Leeds United are understood to be persisting in their intention to engage in legal proceedings with Everton after the Premier League club were found guilty of breaching profit and sustainability rules earlier today.
That is according to a report from the Daily Mail, which claims that Leeds are set to sue the Toffees alongside Leicester City and Burnley for a combined total of £300m which would be split equally between the three complainants if successful.
A potential lawsuit would only add to Everton’s current woes after they were docked 10 points as a consequence of their Financial Fair Play (FFP) breach, a punishment which leaves them in the top-flight relegation zone on four points.
The Merseyside club – as per a statement released following the decision – are set to appeal the ruling, meaning that any further legal action taken by Leeds and the other two clubs will be delayed until the appeal has been fully considered.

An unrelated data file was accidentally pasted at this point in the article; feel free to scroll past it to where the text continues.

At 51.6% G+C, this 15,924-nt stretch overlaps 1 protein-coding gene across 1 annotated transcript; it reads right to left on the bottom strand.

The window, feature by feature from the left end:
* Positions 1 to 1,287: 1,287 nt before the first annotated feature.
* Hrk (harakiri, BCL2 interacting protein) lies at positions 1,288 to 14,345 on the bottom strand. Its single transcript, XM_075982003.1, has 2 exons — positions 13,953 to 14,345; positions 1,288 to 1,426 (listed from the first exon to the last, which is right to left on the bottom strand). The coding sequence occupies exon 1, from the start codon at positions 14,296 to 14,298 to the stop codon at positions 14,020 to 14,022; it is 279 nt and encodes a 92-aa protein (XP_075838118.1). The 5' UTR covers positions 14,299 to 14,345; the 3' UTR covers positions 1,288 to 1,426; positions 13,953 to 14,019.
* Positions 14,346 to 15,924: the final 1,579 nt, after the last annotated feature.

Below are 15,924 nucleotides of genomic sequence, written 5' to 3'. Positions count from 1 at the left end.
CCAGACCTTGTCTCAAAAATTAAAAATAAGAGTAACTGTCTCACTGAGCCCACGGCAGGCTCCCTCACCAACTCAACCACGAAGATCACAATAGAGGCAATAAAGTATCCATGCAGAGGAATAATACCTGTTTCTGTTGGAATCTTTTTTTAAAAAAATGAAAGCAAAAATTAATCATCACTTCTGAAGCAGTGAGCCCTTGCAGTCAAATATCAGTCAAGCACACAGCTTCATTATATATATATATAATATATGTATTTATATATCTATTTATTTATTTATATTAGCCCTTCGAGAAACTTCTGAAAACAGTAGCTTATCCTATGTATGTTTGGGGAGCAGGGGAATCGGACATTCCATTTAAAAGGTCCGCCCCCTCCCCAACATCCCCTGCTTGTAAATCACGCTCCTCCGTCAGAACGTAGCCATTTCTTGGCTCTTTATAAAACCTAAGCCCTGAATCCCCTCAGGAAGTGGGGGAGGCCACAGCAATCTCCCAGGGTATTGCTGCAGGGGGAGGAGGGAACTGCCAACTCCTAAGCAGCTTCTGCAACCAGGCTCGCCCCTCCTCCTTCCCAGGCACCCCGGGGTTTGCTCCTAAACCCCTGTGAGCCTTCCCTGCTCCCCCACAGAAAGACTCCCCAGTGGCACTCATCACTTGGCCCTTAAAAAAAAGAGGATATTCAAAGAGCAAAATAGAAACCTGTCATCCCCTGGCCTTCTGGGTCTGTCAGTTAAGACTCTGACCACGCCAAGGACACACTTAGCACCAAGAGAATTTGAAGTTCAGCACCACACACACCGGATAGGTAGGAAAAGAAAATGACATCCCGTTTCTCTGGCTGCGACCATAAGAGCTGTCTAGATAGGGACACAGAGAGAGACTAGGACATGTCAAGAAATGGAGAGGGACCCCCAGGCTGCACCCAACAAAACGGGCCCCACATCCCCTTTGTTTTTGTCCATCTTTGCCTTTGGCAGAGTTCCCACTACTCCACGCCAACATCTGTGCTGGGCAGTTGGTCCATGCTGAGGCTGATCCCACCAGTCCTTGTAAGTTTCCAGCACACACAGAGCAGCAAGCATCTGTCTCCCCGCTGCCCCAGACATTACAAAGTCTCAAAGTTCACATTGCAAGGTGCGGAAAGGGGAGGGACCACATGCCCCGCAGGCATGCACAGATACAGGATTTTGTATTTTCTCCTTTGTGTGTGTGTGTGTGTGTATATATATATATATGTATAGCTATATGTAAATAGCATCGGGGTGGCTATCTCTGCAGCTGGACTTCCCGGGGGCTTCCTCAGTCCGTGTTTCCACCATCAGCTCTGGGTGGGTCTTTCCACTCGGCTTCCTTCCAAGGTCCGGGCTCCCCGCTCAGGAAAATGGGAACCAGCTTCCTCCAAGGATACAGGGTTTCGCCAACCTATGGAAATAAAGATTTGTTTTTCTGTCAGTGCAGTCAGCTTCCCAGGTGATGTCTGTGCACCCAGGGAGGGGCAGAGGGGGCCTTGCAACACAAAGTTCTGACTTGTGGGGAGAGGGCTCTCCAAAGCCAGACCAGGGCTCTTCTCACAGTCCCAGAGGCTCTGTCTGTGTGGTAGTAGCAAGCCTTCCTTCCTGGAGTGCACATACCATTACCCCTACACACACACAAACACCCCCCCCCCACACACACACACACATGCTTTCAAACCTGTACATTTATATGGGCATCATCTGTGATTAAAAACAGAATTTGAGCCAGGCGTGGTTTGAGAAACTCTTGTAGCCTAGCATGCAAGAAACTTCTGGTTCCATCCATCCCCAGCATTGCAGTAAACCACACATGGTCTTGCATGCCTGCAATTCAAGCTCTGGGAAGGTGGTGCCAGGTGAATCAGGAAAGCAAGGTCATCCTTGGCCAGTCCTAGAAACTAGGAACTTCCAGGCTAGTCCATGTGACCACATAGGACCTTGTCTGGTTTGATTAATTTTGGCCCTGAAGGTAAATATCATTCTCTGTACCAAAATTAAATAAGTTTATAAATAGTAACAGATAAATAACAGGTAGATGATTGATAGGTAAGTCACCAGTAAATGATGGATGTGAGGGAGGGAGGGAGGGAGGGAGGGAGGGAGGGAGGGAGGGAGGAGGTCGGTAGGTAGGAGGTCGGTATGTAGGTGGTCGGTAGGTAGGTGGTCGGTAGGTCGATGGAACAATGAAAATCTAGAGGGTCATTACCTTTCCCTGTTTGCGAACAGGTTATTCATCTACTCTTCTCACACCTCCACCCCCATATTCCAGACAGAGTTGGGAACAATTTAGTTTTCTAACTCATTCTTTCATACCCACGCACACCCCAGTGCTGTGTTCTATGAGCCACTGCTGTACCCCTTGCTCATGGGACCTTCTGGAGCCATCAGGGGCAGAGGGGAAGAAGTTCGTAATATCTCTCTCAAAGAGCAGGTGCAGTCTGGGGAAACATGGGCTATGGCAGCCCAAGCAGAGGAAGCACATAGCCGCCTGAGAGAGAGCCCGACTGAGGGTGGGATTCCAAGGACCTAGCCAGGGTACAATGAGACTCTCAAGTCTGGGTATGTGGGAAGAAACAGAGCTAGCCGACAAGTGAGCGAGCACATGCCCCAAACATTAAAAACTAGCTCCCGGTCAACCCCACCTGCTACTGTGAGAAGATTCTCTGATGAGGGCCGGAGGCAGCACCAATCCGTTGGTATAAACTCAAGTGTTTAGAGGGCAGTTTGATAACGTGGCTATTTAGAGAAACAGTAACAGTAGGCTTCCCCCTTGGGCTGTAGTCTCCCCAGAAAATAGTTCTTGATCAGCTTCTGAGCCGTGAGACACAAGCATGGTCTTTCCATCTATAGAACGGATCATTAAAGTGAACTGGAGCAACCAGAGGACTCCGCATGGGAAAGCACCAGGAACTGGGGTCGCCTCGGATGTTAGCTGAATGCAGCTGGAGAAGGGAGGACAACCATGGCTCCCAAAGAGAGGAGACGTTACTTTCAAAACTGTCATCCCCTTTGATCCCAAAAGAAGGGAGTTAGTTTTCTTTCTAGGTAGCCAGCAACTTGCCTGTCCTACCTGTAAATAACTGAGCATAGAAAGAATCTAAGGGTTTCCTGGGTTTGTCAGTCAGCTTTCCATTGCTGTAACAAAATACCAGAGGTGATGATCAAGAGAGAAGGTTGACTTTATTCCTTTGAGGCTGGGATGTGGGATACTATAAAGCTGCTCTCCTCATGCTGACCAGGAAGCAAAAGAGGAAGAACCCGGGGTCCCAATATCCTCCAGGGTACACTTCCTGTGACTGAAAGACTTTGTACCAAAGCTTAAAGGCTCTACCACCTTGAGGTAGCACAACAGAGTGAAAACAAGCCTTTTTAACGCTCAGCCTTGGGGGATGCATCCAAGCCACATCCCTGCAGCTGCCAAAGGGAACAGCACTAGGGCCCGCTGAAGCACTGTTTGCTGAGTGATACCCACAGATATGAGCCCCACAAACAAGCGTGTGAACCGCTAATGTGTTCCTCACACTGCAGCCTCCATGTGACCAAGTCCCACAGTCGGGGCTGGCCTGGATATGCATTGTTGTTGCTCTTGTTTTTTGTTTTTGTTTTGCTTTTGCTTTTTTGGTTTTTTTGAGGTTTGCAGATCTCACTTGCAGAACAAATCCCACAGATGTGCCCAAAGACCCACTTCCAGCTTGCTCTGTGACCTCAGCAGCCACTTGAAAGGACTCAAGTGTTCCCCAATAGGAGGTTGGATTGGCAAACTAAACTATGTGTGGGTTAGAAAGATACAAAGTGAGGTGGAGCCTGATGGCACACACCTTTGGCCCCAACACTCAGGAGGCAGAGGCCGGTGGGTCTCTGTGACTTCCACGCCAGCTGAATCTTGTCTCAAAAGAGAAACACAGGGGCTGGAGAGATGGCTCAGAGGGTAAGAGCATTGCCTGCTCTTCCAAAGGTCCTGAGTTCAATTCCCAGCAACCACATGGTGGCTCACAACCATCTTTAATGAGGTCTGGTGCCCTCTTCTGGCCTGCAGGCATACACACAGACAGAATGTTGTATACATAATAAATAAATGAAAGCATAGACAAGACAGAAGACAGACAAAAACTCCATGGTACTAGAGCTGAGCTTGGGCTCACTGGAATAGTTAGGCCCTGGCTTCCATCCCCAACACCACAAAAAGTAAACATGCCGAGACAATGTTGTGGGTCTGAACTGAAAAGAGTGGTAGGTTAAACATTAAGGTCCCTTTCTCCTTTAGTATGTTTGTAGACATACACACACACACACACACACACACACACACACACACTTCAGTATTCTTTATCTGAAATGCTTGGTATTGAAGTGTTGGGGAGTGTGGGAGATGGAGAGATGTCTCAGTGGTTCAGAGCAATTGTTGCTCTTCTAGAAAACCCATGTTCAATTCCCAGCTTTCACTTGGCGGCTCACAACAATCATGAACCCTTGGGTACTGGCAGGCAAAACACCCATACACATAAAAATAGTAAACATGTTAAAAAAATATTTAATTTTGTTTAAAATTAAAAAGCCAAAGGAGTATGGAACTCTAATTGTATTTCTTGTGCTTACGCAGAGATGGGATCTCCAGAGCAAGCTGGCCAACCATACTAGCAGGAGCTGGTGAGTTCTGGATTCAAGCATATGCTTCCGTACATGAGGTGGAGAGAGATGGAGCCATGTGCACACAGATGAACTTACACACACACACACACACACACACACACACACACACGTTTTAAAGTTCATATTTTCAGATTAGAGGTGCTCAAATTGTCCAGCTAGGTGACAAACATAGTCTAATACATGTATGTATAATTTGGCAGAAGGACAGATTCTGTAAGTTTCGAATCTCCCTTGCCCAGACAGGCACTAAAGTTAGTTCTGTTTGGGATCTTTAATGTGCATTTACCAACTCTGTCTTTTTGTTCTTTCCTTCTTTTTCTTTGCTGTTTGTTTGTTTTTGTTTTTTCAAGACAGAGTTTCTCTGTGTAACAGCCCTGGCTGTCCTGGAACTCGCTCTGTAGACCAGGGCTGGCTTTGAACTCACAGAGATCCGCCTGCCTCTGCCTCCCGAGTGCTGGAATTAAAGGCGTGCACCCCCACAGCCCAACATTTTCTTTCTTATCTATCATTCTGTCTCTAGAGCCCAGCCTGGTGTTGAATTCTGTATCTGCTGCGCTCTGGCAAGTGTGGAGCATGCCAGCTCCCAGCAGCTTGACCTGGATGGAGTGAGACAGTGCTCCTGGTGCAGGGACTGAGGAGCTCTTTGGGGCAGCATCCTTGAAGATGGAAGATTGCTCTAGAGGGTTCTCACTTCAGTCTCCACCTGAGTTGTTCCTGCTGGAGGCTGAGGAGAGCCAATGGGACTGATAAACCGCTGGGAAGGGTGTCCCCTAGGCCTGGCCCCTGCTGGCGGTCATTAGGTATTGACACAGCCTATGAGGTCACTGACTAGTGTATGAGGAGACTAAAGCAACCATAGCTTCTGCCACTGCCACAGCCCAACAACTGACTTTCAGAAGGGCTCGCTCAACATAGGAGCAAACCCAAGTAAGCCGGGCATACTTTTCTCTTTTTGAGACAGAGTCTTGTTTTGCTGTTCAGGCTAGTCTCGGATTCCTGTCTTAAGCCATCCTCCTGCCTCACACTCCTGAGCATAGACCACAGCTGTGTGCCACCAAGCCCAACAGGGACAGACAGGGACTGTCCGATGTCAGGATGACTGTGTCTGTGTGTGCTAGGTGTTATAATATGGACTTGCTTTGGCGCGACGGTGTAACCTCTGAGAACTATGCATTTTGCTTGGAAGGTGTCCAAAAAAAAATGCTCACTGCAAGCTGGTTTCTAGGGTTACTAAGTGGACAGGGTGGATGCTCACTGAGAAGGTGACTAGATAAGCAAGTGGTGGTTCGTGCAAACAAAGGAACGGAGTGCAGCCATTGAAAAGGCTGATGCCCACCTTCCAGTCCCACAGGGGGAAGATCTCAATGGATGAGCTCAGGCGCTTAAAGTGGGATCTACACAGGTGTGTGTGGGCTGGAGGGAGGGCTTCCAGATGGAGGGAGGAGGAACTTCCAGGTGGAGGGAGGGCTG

Representatives of Leeds, Leicester and Burnley reportedly all met following the announcement today to discuss next steps, and confirmed their intent to sue Sean Dyche’s side.
A statement released by Everton read:
“Everton Football Club is both shocked and disappointed by the ruling of the Premier League’s Commission.
“The club believes that the Commission has imposed a wholly disproportionate and unjust sporting sanction. The club has already communicated its intention to appeal the decision to the Premier League. The appeal process will now commence and the club’s case will be heard by an Appeal Board appointed pursuant to the Premier League’s rules in due course.
“Everton maintains that it has been open and transparent in the information it has provided to the Premier League and that it has always respected the integrity of the process. The club does not recognise the finding that it failed to act with the utmost good faith and it does not understand this to have been an allegation made by the Premier League during the course of proceedings. Both the harshness and severity of the sanction imposed by the commission are neither a fair nor a reasonable reflection of the evidence submitted.”